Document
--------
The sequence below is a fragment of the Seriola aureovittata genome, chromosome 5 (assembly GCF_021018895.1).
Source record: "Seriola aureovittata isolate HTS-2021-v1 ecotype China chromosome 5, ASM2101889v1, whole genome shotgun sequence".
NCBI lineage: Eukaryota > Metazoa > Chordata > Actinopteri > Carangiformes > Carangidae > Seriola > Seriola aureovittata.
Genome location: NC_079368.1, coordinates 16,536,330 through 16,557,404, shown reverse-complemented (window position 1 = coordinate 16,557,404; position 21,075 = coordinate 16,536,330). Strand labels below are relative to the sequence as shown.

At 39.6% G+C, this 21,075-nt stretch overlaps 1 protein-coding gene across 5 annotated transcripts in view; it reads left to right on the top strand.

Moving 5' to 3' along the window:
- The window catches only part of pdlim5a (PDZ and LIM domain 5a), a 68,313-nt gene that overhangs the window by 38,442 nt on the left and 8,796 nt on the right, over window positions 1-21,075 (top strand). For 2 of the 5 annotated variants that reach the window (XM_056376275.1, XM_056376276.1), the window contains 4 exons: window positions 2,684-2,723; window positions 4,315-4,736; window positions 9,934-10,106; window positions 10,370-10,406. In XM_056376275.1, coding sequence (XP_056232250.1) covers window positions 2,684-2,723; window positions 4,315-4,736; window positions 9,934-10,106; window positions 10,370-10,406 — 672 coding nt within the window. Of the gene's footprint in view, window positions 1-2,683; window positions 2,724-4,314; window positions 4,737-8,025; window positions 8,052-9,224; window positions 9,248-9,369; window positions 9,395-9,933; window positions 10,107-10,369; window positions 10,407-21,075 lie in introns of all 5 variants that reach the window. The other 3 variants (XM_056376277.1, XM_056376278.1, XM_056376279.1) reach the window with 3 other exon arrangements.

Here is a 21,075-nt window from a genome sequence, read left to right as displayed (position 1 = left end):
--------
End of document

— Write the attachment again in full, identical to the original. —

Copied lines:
The sequence below is a fragment of the Seriola aureovittata genome, chromosome 5 (assembly GCF_021018895.1).
Source record: "Seriola aureovittata isolate HTS-2021-v1 ecotype China chromosome 5, ASM2101889v1, whole genome shotgun sequence".
NCBI lineage: Eukaryota > Metazoa > Chordata > Actinopteri > Carangiformes > Carangidae > Seriola > Seriola aureovittata.
Genome location: NC_079368.1, coordinates 16,536,330 through 16,557,404, shown reverse-complemented (window position 1 = coordinate 16,557,404; position 21,075 = coordinate 16,536,330). Strand labels below are relative to the sequence as shown.

At 39.6% G+C, this 21,075-nt stretch overlaps 1 protein-coding gene across 5 annotated transcripts in view; it reads left to right on the top strand.

Moving 5' to 3' along the window:
- The window catches only part of pdlim5a (PDZ and LIM domain 5a), a 68,313-nt gene that overhangs the window by 38,442 nt on the left and 8,796 nt on the right, over window positions 1-21,075 (top strand). For 2 of the 5 annotated variants that reach the window (XM_056376275.1, XM_056376276.1), the window contains 4 exons: window positions 2,684-2,723; window positions 4,315-4,736; window positions 9,934-10,106; window positions 10,370-10,406. In XM_056376275.1, coding sequence (XP_056232250.1) covers window positions 2,684-2,723; window positions 4,315-4,736; window positions 9,934-10,106; window positions 10,370-10,406 — 672 coding nt within the window. Of the gene's footprint in view, window positions 1-2,683; window positions 2,724-4,314; window positions 4,737-8,025; window positions 8,052-9,224; window positions 9,248-9,369; window positions 9,395-9,933; window positions 10,107-10,369; window positions 10,407-21,075 lie in introns of all 5 variants that reach the window. The other 3 variants (XM_056376277.1, XM_056376278.1, XM_056376279.1) reach the window with 3 other exon arrangements.

Here is a 21,075-nt window from a genome sequence, read left to right as displayed (position 1 = left end):